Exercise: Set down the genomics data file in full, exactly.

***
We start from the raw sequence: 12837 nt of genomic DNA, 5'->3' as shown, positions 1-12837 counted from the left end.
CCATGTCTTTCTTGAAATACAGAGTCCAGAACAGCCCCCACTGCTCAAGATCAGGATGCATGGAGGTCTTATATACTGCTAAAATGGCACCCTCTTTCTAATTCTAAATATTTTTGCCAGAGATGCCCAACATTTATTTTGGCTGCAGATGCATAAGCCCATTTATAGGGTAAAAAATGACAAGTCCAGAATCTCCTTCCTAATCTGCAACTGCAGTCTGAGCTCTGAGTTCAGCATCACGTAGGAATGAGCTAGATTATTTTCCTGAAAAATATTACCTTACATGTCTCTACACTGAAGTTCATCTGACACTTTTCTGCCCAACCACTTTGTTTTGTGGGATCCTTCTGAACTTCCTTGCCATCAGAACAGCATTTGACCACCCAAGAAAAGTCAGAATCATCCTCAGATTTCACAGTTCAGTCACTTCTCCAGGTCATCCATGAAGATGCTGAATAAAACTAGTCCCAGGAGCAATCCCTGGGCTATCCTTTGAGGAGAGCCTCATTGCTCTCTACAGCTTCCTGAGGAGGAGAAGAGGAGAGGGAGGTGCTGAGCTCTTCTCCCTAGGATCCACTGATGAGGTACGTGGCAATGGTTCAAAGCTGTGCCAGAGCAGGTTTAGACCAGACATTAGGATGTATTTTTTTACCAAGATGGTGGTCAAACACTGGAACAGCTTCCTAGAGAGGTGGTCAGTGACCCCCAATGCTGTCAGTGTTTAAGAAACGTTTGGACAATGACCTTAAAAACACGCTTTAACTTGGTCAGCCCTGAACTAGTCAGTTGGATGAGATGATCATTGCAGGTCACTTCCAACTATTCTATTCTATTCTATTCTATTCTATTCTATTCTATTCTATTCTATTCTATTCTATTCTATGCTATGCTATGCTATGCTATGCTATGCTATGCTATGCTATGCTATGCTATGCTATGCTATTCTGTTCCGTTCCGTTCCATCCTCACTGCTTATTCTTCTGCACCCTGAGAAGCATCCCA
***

We start from the raw sequence: 12837 nt of genomic DNA, 5'->3' as shown, positions 1-12837 counted from the left end.
CCATGTCTTTCTTGAAATACAGAGTCCAGAACAGCCCCCACTGCTCAAGATCAGGATGCATGGAGGTCTTATATACTGCTAAAATGGCACCCTCTTTCTAATTCTAAATATTTTTGCCAGAGATGCCCAACATTTATTTTGGCTGCAGATGCATAAGCCCATTTATAGGGTAAAAAATGACAAGTCCAGAATCTCCTTCCTAATCTGCAACTGCAGTCTGAGCTCTGAGTTCAGCATCACGTAGGAATGAGCTAGATTATTTTCCTGAAAAATATTACCTTACATGTCTCTACACTGAAGTTCATCTGACACTTTTCTGCCCAACCACTTTGTTTTGTGGGATCCTTCTGAACTTCCTTGCCATCAGAACAGCATTTGACCACCCAAGAAAAGTCAGAATCATCCTCAGATTTCACAGTTCAGTCACTTCTCCAGGTCATCCATGAAGATGCTGAATAAAACTAGTCCCAGGAGCAATCCCTGGGCTATCCTTTGAGGAGAGCCTCATTGCTCTCTACAGCTTCCTGAGGAGGAGAAGAGGAGAGGGAGGTGCTGAGCTCTTCTCCCTAGGATCCACTGATGAGGTACGTGGCAATGGTTCAAAGCTGTGCCAGAGCAGGTTTAGACCAGACATTAGGATGTATTTTTTTACCAAGATGGTGGTCAAACACTGGAACAGCTTCCTAGAGAGGTGGTCAGTGACCCCCAATGCTGTCAGTGTTTAAGAAACGTTTGGACAATGACCTTAAAAACACGCTTTAACTTGGTCAGCCCTGAACTAGTCAGTTGGATGAGATGATCATTGCAGGTCACTTCCAACTATTCTATTCTATTCTATTCTATTCTATTCTATTCTATTCTATTCTATTCTATTCTATTCTATGCTATGCTATGCTATGCTATGCTATGCTATGCTATGCTATGCTATGCTATGCTATGCTATTCTGTTCCGTTCCGTTCCATCCTCACTGCTTATTCTTCTGCACCCTGAGAAGCATCCCA